Both houses appear to have wrapped up their work for the 133rd General Assembly effectively if not officially since neither has adjourned sine die as yet. The House adjourned its Tuesday session without addressing any of the bills on its calendar saved for concurrences. Speaker Bob Cupp (R-Lima) said they would return to override SB311 (Roegner-McColley), legislation limiting health orders issued by the director of the Ohio Department of Health, if the Senate acted first. However, the Senate did not and Senate President Larry Obhof (R-Medina) indicated late Tuesday night they would not. Instead, the upper chamber amended HB609 (West) to protect small businesses from being shut down when "big box" stores are permitted to keep open.

The House Tuesday failed to agree to Senate amendments to HB352 (Cross) which modifies Ohio law related to unemployment, and to HB365 (Manning) which saw SB55 (Gavarone) amended into it. SB55 increases penalties for drug trafficking near an addiction treatment facility. However, it also raised House members' concerns so it failed to garner the 50 votes needed to concur to the changes as the House saw approximately a dozen members absent from the floor session.

The Senate Friday approved legislation that removes the duty to retreat in self-defense situations, sending it to Gov. Mike DeWine for his signature -- although he has since refused to say if he will sign it. The provision was part of an amendment that was added to SB175 (Schaffer) by the House which incorporated SB383 (Johnson). Sen. Terry Johnson (R-McDermott), the sponsor of SB383, said the bill is "a very simple thing" which "will help average citizens if they ever come into a situation where they have to defend themselves."

Both houses did accept the conference committee report on SB310 (Dolan) which turned into the capital appropriations bill for FY21-22 as well as a "Christmas tree" bill for the session, with a number of disparate provisions included.

Rep. Jack Cera (D-Bellaire) says relationships remain the way to get things done in the General Assembly no matter what party you are in. Cera reflected on the end of his second stint in the Legislature during an interview with Hannah News as term limits prevented him from running again. He spoke on topics ranging from how things have changed from hist first stint in the House until now, the mistrust between Democrats and Republicans in the Ohio House, to what it is like to be a Democrat in an area of the state that has gone solid red, a stark contrast to when he first was elected to the Ohio House in the 1980s.

Sen. John Eklund (R-Chardon), the longtime chairman of the Senate Judiciary Committee, has guided a library tome of legally complex legislation through a stakeholder process ranging from high-profile trade associations to grassroots advocacy groups to crime victims and their families. Yet by his own admission, the thoughtfully spoken lawmaker says it has not been the statutory drafting but the people he's heard from, the assistance he's received and the opportunity he's had to help them in return that has made his nine years in the Statehouse life-changing.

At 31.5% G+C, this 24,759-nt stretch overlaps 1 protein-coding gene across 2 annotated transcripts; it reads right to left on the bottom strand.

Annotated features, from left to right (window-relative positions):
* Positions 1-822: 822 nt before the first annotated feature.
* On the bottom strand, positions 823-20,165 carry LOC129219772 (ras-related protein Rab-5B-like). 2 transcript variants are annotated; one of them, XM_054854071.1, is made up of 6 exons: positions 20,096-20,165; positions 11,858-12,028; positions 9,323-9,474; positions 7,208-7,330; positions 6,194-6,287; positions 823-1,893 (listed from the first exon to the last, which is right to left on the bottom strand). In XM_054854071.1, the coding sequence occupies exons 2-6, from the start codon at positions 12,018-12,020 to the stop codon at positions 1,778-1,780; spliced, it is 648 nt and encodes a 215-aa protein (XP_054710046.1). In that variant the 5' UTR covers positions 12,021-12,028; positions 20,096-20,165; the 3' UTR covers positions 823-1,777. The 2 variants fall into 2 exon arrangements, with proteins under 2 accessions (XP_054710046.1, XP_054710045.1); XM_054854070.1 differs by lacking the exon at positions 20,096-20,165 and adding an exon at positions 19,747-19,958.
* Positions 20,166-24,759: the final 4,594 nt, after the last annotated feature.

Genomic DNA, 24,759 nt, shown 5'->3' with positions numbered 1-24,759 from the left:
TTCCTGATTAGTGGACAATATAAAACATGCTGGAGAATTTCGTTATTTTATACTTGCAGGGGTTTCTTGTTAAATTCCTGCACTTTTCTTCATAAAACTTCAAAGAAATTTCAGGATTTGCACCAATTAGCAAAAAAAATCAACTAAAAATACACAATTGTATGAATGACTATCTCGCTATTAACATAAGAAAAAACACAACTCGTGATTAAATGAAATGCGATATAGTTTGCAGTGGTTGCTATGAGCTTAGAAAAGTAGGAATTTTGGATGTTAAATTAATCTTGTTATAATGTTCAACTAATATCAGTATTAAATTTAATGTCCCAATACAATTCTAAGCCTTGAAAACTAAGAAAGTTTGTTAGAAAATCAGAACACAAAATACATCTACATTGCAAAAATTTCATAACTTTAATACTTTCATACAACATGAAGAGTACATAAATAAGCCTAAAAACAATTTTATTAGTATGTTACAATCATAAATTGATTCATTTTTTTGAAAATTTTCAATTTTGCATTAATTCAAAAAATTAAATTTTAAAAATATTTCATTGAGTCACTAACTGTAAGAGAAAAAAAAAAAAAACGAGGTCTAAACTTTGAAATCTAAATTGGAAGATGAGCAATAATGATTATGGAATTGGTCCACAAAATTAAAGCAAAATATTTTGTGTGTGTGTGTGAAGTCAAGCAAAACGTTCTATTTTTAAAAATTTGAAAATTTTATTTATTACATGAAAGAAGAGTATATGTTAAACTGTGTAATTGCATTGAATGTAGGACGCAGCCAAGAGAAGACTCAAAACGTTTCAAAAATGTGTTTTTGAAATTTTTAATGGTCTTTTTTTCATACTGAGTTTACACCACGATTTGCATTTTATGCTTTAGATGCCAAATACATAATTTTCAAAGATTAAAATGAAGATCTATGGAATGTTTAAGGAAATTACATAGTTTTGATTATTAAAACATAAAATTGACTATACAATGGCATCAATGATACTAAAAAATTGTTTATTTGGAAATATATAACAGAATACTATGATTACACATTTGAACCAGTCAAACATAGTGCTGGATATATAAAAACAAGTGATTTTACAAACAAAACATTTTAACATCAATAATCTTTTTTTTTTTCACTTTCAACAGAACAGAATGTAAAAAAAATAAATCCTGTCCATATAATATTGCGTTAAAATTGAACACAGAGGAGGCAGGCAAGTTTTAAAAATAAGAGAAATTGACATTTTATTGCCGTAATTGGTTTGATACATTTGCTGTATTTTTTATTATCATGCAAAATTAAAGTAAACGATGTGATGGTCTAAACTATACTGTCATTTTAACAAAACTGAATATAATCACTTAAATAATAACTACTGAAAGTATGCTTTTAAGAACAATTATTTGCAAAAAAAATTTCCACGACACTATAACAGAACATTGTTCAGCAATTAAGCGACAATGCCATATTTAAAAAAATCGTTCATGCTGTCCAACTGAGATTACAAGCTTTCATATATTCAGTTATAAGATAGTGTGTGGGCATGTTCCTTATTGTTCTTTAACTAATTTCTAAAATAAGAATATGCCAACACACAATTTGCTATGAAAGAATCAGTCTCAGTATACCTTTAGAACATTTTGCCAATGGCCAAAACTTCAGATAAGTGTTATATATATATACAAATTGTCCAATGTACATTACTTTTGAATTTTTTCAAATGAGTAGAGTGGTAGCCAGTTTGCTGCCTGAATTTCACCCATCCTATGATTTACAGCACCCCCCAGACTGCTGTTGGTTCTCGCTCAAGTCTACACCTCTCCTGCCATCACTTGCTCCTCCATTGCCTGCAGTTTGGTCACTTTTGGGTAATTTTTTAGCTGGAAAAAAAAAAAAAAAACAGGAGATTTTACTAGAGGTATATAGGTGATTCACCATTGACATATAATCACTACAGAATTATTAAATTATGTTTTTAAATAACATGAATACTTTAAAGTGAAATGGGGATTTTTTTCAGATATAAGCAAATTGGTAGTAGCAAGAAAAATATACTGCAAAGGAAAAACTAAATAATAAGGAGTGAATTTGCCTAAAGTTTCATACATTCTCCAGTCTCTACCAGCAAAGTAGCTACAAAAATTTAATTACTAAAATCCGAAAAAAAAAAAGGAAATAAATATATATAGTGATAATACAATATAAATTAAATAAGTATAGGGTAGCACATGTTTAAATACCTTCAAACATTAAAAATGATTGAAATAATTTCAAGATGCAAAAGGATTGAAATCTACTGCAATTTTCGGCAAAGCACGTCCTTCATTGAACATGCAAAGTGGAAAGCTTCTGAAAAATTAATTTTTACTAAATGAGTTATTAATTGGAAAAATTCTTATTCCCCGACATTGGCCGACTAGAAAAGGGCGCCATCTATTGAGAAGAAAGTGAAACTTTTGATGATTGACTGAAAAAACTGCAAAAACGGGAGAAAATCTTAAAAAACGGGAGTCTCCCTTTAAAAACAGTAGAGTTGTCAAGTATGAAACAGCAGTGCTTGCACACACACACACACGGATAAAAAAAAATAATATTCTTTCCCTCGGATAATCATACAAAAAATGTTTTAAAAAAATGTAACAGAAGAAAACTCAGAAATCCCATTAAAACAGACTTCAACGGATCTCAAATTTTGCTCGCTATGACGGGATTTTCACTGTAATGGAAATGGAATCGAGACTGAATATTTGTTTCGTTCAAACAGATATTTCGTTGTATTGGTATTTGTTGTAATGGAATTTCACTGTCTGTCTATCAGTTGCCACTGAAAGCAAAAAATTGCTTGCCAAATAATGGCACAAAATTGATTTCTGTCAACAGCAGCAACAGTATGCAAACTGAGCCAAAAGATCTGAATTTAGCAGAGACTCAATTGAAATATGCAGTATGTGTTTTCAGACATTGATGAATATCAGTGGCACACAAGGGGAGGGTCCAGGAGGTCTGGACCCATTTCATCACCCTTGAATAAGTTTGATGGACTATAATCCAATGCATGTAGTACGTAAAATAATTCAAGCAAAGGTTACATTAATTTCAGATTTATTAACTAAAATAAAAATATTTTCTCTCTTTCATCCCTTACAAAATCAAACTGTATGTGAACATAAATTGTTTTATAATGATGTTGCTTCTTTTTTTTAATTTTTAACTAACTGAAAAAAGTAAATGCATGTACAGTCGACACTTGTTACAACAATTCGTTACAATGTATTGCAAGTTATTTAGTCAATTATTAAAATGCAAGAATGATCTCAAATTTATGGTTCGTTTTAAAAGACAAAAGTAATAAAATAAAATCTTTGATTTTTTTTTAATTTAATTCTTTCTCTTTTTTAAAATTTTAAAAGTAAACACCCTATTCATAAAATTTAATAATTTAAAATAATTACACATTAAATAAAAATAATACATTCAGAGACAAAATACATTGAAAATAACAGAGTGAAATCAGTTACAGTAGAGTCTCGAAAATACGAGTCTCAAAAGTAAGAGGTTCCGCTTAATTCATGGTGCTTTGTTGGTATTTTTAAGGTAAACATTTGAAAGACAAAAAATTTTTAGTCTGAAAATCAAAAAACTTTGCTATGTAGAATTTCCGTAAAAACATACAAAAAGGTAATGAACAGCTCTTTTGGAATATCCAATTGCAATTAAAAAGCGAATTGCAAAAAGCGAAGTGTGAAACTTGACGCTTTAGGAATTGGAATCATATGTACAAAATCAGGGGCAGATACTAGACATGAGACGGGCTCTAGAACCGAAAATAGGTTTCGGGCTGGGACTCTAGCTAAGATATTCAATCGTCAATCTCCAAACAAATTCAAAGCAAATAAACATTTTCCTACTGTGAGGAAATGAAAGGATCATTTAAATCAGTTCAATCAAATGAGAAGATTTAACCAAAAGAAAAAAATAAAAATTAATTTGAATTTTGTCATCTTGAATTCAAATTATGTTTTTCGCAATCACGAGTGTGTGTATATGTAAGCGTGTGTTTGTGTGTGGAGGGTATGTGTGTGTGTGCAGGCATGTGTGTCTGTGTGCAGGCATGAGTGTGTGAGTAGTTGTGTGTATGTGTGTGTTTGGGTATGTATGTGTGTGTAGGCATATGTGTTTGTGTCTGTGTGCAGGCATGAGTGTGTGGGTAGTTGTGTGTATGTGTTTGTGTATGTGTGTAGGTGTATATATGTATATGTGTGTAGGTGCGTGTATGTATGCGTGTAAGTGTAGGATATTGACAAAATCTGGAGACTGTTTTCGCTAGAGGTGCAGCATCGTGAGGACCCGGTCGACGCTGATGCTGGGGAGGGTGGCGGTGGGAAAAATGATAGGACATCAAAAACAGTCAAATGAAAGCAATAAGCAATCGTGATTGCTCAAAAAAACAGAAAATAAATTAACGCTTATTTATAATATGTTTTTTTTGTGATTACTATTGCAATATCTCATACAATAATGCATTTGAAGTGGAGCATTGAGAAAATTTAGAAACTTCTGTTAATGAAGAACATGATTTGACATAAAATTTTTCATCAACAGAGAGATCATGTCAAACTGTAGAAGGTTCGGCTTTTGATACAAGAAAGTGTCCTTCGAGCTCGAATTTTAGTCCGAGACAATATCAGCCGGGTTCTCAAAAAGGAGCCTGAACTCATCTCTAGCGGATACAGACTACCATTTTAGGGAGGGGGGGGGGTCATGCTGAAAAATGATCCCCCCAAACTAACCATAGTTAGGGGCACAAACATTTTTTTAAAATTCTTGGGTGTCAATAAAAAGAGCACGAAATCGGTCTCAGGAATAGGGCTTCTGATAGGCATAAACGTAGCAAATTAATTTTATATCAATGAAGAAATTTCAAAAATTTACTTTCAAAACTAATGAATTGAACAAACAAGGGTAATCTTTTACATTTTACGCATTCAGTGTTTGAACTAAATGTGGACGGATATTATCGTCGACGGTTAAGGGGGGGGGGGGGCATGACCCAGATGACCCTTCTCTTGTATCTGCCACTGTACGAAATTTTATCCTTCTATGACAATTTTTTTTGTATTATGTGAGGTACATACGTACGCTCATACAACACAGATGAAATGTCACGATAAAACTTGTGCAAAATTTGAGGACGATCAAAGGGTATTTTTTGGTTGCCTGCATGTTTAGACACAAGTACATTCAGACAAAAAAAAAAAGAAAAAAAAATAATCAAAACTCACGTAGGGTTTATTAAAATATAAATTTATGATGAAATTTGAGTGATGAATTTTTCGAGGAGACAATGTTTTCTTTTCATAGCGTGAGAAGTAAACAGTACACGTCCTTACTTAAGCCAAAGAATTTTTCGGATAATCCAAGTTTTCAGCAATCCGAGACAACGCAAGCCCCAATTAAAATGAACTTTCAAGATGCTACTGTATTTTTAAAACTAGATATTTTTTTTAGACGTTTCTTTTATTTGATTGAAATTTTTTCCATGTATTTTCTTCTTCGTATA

Bills Passed by the Senate

HB38 (Hillyer) Relating to commercial credit reports, the Business Linked Deposit Program, the General Loan Law, the Ohio Banking Law, the Consumer Installment Loan Act and the Residential Mortgage Loan Law.

HB75 (Merrin) To require local governments that contest property values to formally pass an authorizing resolution for each contest and to notify property owners.

HB236 (J. Smith) To add hospital police officers to the definition of peace officer.

HB388 (A. Holmes) Regarding out-of-network care.

HB421 (J. Smith) To provide a municipal corporation or county immunity from civil and criminal liability in any action that arises from a hospital police officer acting directly in the discharge of the person's duties as a police officer and that occurs on the premises of the hospital or its affiliates or subsidiaries or elsewhere in the municipal corporation or county.

HB464 (Cupp) To expand a guardian's authority to create estate plans for their wards, to clarify a surviving spouse's allowance for support upon the spouse's selection of an automobile, to make changes in the Ohio Trust Code, and to make changes in the law pertaining to the referral of actions to a retired judge.

HB609 (West) To require the tax commissioner to administer a temporary amnesty program from Aug. 1, 2020, to Dec. 31, 2020, with respect to delinquent state taxes and fees, and to repeal Section 1 of this act on Jan. 1, 2021. Also includes small business provisions regarding closings.